10. PAR
    Joined: Nov 2003
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    PAR Yacht Designer/Builder

    Properly encapsulated with epoxy, wood is stable and doesn't move.
     
  11. tunnels

    tunnels Previous Member

    if you have to go to that exstent why not just make a glass boat and be done with it !!! :eek:
    OR you could just bottle it and shove a cork in the end and sit and look at it !!
     
  12. PAR
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    PAR Yacht Designer/Builder

    Simply put Tunnels, because wood is generally lighter and stronger and a whole lot prettier than the milk jugs you seem to favor.
     
  13. Herman
    Joined: Oct 2004
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    Location: The Netherlands

    Herman Senior Member

    Ah, another thread spoilt by fighting dogs.

    [​IMG]

    Anyhow, let's try to advise the topic starter a bit more. His achievements are great.

    Concerning print, there are 2 types that you will encounter: The epoxy sinking into the weave of the glass, showing the glass texture, and the wood texture and seams showing through the surface.

    The epoxy sinking into the glass can be adressed by using a high-temperature resistant epoxy. The only disadvantage is that these high temp epoxies need a postcure, and they are not optimised for surface quality. (which is less of a problem, as you will need to sand anyhow).
    Another try is to add enough epoxy (West 105/207) on top of the glass, so the glass weave is buried more.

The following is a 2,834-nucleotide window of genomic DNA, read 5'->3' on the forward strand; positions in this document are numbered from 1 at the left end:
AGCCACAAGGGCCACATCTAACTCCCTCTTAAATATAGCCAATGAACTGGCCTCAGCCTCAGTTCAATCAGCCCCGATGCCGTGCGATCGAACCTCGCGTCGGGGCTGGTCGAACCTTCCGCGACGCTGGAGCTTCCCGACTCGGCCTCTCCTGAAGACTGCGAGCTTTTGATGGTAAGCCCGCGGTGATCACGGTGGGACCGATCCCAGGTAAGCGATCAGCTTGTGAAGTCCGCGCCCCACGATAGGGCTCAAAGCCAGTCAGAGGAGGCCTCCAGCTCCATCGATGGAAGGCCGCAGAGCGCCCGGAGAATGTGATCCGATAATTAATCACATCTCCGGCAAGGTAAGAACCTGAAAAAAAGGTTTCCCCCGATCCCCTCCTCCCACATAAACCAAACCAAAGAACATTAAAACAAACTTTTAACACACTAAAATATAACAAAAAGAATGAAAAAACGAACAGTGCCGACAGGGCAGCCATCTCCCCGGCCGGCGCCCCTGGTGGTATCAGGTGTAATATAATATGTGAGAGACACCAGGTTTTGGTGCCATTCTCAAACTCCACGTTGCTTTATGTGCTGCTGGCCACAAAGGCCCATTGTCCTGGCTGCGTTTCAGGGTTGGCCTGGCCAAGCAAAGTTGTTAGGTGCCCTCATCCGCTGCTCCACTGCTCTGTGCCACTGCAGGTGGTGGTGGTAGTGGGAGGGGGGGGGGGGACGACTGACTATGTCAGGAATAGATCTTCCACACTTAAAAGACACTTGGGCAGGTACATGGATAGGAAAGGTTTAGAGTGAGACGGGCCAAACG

The wood showing through is something that is hard to avoid. Adding glass helps, but as you want things to be transparent, you cannot add too much glass.

    The white spots are really annoying, especially when they appear in the epoxy that is used to laminate the glass. You can try to heat up the epoxy gently (heat lamp) to about 50 degrees C (130F) to see if it disappears, but if you are out of luck you will need to remove it.
    If you remove one patch including the glass, unfortunately you will always see it after rebuilding. So your 3 options are:
    -remove all the epoxy and glass
    -patch it up
    -do nothing

    Keep in mind that when the boat is in the water, defects are less noticable.
     
  14. rwatson
    Joined: Aug 2007
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    rwatson Senior Member

    The cynic in me wants to say :

    "You are building a dining table quality hull to race at 25+ knots on plastic infested water, next to sand infested beaches, launching on rock infested ramps ? You would be better off to sell the motor, put the hull in a glass case and hang it on your living room wall"
     

  15. sean-nós
    Joined: May 2010
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    sean-nós Senior Member

    Or I could turn the motor into a dining table

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    and use the dining table as a boat but thats not what I want:D